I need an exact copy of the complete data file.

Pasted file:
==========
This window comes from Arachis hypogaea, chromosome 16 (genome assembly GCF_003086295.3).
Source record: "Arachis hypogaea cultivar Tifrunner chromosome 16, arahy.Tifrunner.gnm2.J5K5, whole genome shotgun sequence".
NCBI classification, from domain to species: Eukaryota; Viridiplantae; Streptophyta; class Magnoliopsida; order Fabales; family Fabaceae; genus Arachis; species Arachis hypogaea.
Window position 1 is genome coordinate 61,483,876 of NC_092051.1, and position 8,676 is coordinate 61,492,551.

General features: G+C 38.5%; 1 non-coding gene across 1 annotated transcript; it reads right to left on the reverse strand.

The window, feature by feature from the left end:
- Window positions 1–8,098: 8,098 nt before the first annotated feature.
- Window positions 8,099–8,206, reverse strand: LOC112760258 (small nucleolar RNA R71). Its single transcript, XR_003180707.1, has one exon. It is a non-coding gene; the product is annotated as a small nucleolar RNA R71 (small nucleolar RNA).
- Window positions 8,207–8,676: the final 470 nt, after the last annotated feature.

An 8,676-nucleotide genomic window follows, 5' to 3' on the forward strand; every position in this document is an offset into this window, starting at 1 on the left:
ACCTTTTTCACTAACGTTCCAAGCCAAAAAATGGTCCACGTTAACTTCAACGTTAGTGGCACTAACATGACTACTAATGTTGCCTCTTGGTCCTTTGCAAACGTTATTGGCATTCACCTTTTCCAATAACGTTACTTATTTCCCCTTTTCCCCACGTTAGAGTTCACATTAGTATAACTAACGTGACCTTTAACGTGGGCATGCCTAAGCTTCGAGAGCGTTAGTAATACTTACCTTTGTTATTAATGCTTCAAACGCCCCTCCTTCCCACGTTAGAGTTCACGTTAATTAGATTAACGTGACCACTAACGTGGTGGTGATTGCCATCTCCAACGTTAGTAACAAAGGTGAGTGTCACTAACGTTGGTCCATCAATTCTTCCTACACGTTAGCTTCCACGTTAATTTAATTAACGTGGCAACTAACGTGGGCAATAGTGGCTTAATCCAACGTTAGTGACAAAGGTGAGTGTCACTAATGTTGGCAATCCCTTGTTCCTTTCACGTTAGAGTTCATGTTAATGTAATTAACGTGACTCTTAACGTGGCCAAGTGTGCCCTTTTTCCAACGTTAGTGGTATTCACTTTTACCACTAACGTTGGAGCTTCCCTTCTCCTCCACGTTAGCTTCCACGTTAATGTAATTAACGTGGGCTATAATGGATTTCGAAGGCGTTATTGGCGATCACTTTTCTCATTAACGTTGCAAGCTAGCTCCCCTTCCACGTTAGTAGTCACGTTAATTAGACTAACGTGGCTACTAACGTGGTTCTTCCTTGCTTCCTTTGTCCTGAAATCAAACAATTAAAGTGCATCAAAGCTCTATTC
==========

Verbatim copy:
This window comes from Arachis hypogaea, chromosome 16 (genome assembly GCF_003086295.3).
Source record: "Arachis hypogaea cultivar Tifrunner chromosome 16, arahy.Tifrunner.gnm2.J5K5, whole genome shotgun sequence".
NCBI classification, from domain to species: Eukaryota; Viridiplantae; Streptophyta; class Magnoliopsida; order Fabales; family Fabaceae; genus Arachis; species Arachis hypogaea.
Window position 1 is genome coordinate 61,483,876 of NC_092051.1, and position 8,676 is coordinate 61,492,551.

General features: G+C 38.5%; 1 non-coding gene across 1 annotated transcript; it reads right to left on the reverse strand.

The window, feature by feature from the left end:
- Window positions 1–8,098: 8,098 nt before the first annotated feature.
- Window positions 8,099–8,206, reverse strand: LOC112760258 (small nucleolar RNA R71). Its single transcript, XR_003180707.1, has one exon. It is a non-coding gene; the product is annotated as a small nucleolar RNA R71 (small nucleolar RNA).
- Window positions 8,207–8,676: the final 470 nt, after the last annotated feature.

An 8,676-nucleotide genomic window follows, 5' to 3' on the forward strand; every position in this document is an offset into this window, starting at 1 on the left:
ACCTTTTTCACTAACGTTCCAAGCCAAAAAATGGTCCACGTTAACTTCAACGTTAGTGGCACTAACATGACTACTAATGTTGCCTCTTGGTCCTTTGCAAACGTTATTGGCATTCACCTTTTCCAATAACGTTACTTATTTCCCCTTTTCCCCACGTTAGAGTTCACATTAGTATAACTAACGTGACCTTTAACGTGGGCATGCCTAAGCTTCGAGAGCGTTAGTAATACTTACCTTTGTTATTAATGCTTCAAACGCCCCTCCTTCCCACGTTAGAGTTCACGTTAATTAGATTAACGTGACCACTAACGTGGTGGTGATTGCCATCTCCAACGTTAGTAACAAAGGTGAGTGTCACTAACGTTGGTCCATCAATTCTTCCTACACGTTAGCTTCCACGTTAATTTAATTAACGTGGCAACTAACGTGGGCAATAGTGGCTTAATCCAACGTTAGTGACAAAGGTGAGTGTCACTAATGTTGGCAATCCCTTGTTCCTTTCACGTTAGAGTTCATGTTAATGTAATTAACGTGACTCTTAACGTGGCCAAGTGTGCCCTTTTTCCAACGTTAGTGGTATTCACTTTTACCACTAACGTTGGAGCTTCCCTTCTCCTCCACGTTAGCTTCCACGTTAATGTAATTAACGTGGGCTATAATGGATTTCGAAGGCGTTATTGGCGATCACTTTTCTCATTAACGTTGCAAGCTAGCTCCCCTTCCACGTTAGTAGTCACGTTAATTAGACTAACGTGGCTACTAACGTGGTTCTTCCTTGCTTCCTTTGTCCTGAAATCAAACAATTAAAGTGCATCAAAGCTCTATTC